A picture is worth a thousand words! You can use various visualizations to convey your message. For instance, you can include state-of-the-art figures in your presentations, you can add the annual distribution of publications to your papers, or you can add a list of top authors or top institutions to your internal reports.

Before communicating your analysis results, please pay attention to the following caveats.

  1. Data coverage is never perfect. Be careful with the biases introduced during data collection phase.
  2. Maps are result of projecting data into 2 or 3 dimensions. Thus, the real distance between elements might be different from what you see in visualizations.

The software tools introduced for Data Analysis can generate various maps for you. You can easily add these maps to your slides: Term Maps, Co-authorship Maps, Citation Maps, Bibliographic Coupling Maps, Co-citation Maps.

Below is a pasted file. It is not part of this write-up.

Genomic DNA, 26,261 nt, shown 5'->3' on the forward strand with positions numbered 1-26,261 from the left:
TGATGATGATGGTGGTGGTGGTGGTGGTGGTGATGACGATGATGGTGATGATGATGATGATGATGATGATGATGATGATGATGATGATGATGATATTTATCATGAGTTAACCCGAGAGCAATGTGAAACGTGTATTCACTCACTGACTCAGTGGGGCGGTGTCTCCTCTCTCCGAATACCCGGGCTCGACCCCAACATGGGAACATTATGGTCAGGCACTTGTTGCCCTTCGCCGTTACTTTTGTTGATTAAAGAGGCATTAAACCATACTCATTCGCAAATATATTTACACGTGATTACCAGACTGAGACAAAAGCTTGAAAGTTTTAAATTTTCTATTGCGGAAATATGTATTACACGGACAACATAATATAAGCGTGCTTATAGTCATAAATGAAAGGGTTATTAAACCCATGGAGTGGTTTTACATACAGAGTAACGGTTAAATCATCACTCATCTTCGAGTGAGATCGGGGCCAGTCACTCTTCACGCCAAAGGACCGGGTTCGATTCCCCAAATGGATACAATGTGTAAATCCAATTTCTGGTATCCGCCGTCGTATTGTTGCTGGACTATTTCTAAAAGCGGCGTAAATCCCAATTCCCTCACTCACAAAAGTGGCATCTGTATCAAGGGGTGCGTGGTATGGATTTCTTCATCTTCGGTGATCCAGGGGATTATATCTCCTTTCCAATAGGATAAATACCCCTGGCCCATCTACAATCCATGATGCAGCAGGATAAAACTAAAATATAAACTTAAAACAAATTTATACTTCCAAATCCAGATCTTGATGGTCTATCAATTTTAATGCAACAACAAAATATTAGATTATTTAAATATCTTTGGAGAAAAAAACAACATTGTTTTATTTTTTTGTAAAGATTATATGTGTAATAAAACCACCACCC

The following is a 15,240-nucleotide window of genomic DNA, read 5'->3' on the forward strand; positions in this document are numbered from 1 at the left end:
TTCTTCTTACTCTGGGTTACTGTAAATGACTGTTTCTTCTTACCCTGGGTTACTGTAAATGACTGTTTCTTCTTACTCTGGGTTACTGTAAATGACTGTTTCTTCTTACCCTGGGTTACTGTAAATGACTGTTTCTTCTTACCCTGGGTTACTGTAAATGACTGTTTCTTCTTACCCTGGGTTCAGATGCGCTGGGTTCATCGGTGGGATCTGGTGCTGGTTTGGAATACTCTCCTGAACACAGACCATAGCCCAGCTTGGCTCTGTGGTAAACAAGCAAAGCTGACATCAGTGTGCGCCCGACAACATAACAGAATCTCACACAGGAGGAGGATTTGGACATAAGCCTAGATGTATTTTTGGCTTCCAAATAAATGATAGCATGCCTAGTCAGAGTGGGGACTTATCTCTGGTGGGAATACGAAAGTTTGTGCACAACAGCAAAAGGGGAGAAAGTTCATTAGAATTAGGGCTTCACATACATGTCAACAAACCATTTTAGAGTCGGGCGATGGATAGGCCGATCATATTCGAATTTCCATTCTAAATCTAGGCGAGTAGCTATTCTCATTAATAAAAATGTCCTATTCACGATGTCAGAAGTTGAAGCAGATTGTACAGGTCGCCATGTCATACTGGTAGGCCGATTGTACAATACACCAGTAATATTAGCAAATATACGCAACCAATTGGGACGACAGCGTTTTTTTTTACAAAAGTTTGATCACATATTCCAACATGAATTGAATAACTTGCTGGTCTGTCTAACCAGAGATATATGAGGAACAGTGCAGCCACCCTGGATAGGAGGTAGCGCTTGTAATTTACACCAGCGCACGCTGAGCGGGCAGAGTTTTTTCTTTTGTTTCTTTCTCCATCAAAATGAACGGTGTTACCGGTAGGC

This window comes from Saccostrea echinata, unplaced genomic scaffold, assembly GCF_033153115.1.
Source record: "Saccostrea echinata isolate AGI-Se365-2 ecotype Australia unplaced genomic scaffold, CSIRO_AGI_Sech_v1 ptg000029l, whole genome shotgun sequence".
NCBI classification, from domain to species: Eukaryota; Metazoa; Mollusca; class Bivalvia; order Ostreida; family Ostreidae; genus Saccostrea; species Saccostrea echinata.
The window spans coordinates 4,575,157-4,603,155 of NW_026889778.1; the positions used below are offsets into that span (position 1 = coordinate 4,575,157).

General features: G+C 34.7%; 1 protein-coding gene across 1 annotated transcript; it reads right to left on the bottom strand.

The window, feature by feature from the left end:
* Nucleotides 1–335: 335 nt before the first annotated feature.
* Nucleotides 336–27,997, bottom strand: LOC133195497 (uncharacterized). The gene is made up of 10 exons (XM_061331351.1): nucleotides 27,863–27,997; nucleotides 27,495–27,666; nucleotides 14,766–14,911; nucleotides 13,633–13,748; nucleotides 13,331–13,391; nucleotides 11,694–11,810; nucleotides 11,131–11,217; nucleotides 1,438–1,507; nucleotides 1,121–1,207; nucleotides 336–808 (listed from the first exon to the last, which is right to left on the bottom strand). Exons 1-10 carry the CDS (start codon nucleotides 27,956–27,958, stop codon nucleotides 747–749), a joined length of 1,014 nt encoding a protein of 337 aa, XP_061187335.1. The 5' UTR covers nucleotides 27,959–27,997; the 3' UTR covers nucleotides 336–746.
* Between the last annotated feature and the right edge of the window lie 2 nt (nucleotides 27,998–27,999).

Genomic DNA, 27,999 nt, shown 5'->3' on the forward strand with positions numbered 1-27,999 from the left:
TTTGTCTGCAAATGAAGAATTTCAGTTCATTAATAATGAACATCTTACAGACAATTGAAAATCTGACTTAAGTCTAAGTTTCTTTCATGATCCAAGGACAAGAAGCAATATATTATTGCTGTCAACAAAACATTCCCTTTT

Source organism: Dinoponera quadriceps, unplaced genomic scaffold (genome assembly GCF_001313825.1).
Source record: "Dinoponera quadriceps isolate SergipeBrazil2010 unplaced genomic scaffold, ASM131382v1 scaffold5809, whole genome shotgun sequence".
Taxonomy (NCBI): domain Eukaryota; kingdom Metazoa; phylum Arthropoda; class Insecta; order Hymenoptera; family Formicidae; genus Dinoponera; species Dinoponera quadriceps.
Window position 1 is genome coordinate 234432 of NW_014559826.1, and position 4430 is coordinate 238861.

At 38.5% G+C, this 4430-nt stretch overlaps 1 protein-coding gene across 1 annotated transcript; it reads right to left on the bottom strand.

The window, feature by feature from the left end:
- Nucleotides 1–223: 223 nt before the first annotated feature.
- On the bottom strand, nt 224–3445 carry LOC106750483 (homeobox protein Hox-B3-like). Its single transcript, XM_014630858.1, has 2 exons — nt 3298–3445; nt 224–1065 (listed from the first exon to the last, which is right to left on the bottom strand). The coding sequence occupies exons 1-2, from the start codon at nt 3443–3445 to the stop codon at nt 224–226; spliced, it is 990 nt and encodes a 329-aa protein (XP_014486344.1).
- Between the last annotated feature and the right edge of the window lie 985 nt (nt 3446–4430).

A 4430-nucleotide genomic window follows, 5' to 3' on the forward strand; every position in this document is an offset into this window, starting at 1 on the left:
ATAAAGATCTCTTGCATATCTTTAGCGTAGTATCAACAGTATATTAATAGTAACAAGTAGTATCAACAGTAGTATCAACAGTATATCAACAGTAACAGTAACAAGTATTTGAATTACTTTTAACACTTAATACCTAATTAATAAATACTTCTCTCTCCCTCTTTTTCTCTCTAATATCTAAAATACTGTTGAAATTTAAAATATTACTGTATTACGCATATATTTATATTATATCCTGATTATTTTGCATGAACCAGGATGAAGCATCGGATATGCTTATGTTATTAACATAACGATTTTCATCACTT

The visualizations that you can add to your manuscript varies based on type of paper you’re writing and the journal or conference you’re submitting to. As a source of inspiration use the examples listed below.

 Annual Distribution of Publications – See Figure 1 in β€œWhat is an emerging technology?β€œ

 Basic Statistics – See figures and tables in β€œState of the art in simulation-based optimisation for maintenance systemsβ€œ

 Word Clouds – check this interesting comment on β€œThe evolution of Biomaterials Researchβ€œ

 Term Map (disciplinary composition) – See Figures 1 and 2 in β€œGlobal maps of science based on the new Web-of-Science categoriesβ€œ

 Co-authorship Maps (Country Level)- See Figure 3 in β€œInternational Collaboration in Science: The Global Map and the Networkβ€œ